Published on May 18, 2021
Doctor Explains Treatment Options for Bladder Cancer
In this segment, Dr. Stephen Riggs, MD, Associate Professor in the Division of Urology at Levine Cancer Institute, explains some of the treatment options that are available depending on the status of your bladder cancer. Dr. Riggs differentiates between non-muscle-invasive and muscle-invasive bladder cancer and explains when a patient can be treated successfully with a standard of care regimen, or when a patient might be better served by a clinical trial.
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Transcript | What Are the Bladder Cancer Treatment Options?
What Are the Current Treatment Options for Bladder Cancer?
Dr. Riggs: So in terms of treatment options, if you just think of bladder cancer as a whole, about two-thirds of all bladder cancer that will walk in the door, everybody that gets it every year, is what's called non-muscle invasive. So, we think again of the disease in muscle invasion, into the muscle, right — to the right, I should say. And then non-muscle invasive to the left. If you're in non-muscle invasion, then you're really, your breakdown is: are you low grade or high grade? If you're low grade, we normally just scrape the tumor out because you've got to figure out how to get the tissue, the tumor. And so, the way we access the tumor in the bladder is we go through what's called the urethra. It is the water channel that you urinate through. For men, we go in through the water channel and I — we take what I call an ice cream scoop with electricity, or like a backhoe.
And we actually scoop out the tumor and we sample the soil below. So, think about it like a weed in a garden. You're going to take the weed out. You're going to sample the soil to determine if the roots go deeper. Once you understand where you are — low grade, high grade, non-muscle invasion versus muscle invasion — then really those treatment options sit in two buckets. If you are muscle invasive, okay, and let's say you're not stage four, you're not metastatic. Then you will either be offered your bladder removal, usually with chemotherapy before, in general, or you'll be offered chemo plus radiation as kind of a standard treatment, meaning they synergize, work together, chemo plus radiation.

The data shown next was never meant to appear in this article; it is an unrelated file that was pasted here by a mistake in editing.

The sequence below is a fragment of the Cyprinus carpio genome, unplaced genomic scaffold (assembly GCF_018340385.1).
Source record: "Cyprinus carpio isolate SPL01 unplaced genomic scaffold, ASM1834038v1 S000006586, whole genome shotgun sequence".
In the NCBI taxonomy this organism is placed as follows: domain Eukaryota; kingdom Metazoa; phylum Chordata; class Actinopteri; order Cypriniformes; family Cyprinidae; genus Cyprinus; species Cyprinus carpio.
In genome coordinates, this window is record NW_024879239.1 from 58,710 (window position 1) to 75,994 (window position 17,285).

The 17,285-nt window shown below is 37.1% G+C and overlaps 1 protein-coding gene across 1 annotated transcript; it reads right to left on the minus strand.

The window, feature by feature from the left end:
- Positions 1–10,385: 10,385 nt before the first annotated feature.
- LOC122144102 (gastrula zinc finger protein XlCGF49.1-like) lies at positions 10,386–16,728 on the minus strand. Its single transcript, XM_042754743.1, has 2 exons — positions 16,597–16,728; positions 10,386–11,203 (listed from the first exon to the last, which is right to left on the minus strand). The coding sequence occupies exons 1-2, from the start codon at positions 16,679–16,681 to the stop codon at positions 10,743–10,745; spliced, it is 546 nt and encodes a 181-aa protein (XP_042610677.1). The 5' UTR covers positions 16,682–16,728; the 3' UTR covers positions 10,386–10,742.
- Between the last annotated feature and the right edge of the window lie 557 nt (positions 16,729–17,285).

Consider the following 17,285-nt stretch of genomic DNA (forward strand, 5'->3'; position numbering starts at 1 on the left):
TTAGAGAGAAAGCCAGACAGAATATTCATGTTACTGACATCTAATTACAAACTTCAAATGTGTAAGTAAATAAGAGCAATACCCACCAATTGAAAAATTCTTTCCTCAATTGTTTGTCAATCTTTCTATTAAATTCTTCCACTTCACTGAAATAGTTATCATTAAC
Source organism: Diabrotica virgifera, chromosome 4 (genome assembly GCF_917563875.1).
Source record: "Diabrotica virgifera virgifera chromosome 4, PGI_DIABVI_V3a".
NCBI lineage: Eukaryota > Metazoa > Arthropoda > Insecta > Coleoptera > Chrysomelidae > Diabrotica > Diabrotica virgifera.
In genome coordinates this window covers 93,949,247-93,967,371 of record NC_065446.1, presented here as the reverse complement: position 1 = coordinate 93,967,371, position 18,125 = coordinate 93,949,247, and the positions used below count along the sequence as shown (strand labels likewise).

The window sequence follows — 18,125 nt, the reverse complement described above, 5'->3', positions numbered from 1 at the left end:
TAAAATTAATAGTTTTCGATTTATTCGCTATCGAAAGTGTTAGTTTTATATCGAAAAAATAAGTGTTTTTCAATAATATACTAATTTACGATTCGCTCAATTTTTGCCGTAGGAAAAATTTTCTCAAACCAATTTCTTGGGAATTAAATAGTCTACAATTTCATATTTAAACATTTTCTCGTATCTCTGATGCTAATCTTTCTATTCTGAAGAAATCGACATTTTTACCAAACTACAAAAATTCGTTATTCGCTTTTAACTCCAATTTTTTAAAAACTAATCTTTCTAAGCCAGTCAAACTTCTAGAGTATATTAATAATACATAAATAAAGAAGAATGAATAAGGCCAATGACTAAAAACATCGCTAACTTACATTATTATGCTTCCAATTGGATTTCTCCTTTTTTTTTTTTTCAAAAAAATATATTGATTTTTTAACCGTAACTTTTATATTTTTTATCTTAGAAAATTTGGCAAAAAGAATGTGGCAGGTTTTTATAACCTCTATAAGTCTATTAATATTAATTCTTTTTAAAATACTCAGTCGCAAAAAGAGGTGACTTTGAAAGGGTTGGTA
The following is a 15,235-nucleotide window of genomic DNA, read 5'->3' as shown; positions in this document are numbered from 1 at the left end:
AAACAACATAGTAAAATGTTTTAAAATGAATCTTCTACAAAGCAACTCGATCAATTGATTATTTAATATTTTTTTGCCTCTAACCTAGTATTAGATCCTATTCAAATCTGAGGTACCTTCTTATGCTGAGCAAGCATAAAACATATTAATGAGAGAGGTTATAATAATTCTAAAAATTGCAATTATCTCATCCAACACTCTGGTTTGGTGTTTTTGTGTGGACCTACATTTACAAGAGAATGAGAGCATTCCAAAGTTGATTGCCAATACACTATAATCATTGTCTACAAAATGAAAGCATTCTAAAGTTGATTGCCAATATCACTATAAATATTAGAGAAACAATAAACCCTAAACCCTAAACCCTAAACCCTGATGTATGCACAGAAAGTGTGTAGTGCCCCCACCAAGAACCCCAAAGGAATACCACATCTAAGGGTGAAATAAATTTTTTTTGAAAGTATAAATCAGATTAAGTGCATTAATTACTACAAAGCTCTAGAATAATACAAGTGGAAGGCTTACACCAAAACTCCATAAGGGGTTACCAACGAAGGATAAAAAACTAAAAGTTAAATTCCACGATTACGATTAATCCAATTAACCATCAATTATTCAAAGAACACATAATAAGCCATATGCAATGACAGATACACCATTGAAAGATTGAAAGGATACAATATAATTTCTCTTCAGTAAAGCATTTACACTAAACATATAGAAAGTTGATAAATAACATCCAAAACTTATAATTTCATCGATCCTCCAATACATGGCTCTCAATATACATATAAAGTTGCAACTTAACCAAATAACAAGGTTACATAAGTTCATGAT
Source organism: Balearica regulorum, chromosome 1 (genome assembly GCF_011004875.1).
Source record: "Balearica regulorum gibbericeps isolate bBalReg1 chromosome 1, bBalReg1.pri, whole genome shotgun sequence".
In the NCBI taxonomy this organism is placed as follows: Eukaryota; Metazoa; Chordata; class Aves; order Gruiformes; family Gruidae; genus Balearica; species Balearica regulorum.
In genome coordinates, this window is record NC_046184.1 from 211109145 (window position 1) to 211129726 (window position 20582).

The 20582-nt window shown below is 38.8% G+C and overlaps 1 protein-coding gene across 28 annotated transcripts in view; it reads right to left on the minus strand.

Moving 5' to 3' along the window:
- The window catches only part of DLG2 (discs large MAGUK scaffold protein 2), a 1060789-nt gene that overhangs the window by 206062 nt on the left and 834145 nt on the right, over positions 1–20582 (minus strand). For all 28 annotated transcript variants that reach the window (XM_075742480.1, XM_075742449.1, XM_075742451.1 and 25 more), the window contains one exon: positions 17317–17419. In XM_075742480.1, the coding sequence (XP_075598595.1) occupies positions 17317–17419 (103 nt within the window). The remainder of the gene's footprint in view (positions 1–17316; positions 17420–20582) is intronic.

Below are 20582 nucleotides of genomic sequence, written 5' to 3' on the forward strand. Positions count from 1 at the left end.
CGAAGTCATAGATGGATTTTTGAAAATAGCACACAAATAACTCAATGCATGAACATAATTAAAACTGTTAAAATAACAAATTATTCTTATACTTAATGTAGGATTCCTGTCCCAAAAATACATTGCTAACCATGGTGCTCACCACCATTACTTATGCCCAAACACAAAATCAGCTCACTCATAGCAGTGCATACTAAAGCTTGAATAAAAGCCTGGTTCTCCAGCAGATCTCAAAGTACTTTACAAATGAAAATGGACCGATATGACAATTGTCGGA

If you're non-muscle invasive to the left, some of those folks, we are only scraping out the tumor if they're low grade. Or we're scraping out the tumor, if they're high grade, and using a combination of what's called intravesical treatment. That is treatment that goes into the bladder, vesicle bladder. And that is usually, there's a couple of them, but the main stake people will hear about is what's called BCG, the acronym BCG, and then to the far right, if you're metastatic. So, if you truly have disease outside the bladder, you're really talking about chemotherapy for most people as a start, or you're starting other, what we call systemic therapy, immunotherapy, or even clinical trials. And we're really talking about clinical trials in all those spaces. But what I've just outlined is kind of the basic standard treatment options.